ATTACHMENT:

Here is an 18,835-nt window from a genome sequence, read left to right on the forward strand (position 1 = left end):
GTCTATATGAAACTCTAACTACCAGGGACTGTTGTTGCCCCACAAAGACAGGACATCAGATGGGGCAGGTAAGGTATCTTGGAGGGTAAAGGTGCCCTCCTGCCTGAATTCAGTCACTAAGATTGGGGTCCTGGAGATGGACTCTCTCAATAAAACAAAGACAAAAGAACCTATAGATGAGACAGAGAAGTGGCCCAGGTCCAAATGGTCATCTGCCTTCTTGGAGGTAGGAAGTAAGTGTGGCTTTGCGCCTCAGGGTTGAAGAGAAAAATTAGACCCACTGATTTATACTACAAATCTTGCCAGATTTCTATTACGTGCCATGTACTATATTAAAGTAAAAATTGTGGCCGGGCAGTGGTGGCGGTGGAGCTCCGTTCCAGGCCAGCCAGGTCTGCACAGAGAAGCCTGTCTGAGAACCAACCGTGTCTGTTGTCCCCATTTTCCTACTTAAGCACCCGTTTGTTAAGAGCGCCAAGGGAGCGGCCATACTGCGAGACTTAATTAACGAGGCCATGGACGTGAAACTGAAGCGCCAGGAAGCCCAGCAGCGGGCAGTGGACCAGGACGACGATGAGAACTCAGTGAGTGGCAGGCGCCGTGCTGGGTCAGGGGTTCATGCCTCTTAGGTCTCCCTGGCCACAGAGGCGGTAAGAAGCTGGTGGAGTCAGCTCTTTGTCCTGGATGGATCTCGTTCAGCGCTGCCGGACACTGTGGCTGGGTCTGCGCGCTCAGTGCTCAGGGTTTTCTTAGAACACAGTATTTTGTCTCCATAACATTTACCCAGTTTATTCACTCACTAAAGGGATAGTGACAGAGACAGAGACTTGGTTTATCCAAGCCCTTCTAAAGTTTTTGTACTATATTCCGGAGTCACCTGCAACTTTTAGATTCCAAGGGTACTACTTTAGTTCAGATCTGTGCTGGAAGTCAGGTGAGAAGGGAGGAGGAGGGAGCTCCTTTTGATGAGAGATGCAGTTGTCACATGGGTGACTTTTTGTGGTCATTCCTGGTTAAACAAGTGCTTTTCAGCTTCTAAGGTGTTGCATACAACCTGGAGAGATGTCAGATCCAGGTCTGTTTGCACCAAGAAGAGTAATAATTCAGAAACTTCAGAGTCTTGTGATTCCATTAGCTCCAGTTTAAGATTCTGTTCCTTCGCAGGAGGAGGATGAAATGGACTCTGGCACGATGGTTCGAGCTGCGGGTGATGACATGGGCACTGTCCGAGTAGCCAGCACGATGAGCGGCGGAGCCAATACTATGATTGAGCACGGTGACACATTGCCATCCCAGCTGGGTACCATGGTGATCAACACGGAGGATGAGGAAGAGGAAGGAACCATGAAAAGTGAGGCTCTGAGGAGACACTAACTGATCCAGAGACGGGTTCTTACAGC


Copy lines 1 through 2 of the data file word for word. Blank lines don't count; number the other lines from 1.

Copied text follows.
Here is an 18,835-nt window from a genome sequence, read left to right on the forward strand (position 1 = left end):
GTCTATATGAAACTCTAACTACCAGGGACTGTTGTTGCCCCACAAAGACAGGACATCAGATGGGGCAGGTAAGGTATCTTGGAGGGTAAAGGTGCCCTCCTGCCTGAATTCAGTCACTAAGATTGGGGTCCTGGAGATGGACTCTCTCAATAAAACAAAGACAAAAGAACCTATAGATGAGACAGAGAAGTGGCCCAGGTCCAAATGGTCATCTGCCTTCTTGGAGGTAGGAAGTAAGTGTGGCTTTGCGCCTCAGGGTTGAAGAGAAAAATTAGACCCACTGATTTATACTACAAATCTTGCCAGATTTCTATTACGTGCCATGTACTATATTAAAGTAAAAATTGTGGCCGGGCAGTGGTGGCGGTGGAGCTCCGTTCCAGGCCAGCCAGGTCTGCACAGAGAAGCCTGTCTGAGAACCAACCGTGTCTGTTGTCCCCATTTTCCTACTTAAGCACCCGTTTGTTAAGAGCGCCAAGGGAGCGGCCATACTGCGAGACTTAATTAACGAGGCCATGGACGTGAAACTGAAGCGCCAGGAAGCCCAGCAGCGGGCAGTGGACCAGGACGACGATGAGAACTCAGTGAGTGGCAGGCGCCGTGCTGGGTCAGGGGTTCATGCCTCTTAGGTCTCCCTGGCCACAGAGGCGGTAAGAAGCTGGTGGAGTCAGCTCTTTGTCCTGGATGGATCTCGTTCAGCGCTGCCGGACACTGTGGCTGGGTCTGCGCGCTCAGTGCTCAGGGTTTTCTTAGAACACAGTATTTTGTCTCCATAACATTTACCCAGTTTATTCACTCACTAAAGGGATAGTGACAGAGACAGAGACTTGGTTTATCCAAGCCCTTCTAAAGTTTTTGTACTATATTCCGGAGTCACCTGCAACTTTTAGATTCCAAGGGTACTACTTTAGTTCAGATCTGTGCTGGAAGTCAGGTGAGAAGGGAGGAGGAGGGAGCTCCTTTTGATGAGAGATGCAGTTGTCACATGGGTGACTTTTTGTGGTCATTCCTGGTTAAACAAGTGCTTTTCAGCTTCTAAGGTGTTGCATACAACCTGGAGAGATGTCAGATCCAGGTCTGTTTGCACCAAGAAGAGTAATAATTCAGAAACTTCAGAGTCTTGTGATTCCATTAGCTCCAGTTTAAGATTCTGTTCCTTCGCAGGAGGAGGATGAAATGGACTCTGGCACGATGGTTCGAGCTGCGGGTGATGACATGGGCACTGTCCGAGTAGCCAGCACGATGAGCGGCGGAGCCAATACTATGATTGAGCACGGTGACACATTGCCATCCCAGCTGGGTACCATGGTGATCAACACGGAGGATGAGGAAGAGGAAGGAACCATGAAAAGTGAGGCTCTGAGGAGACACTAACTGATCCAGAGACGGGTTCTTACAGC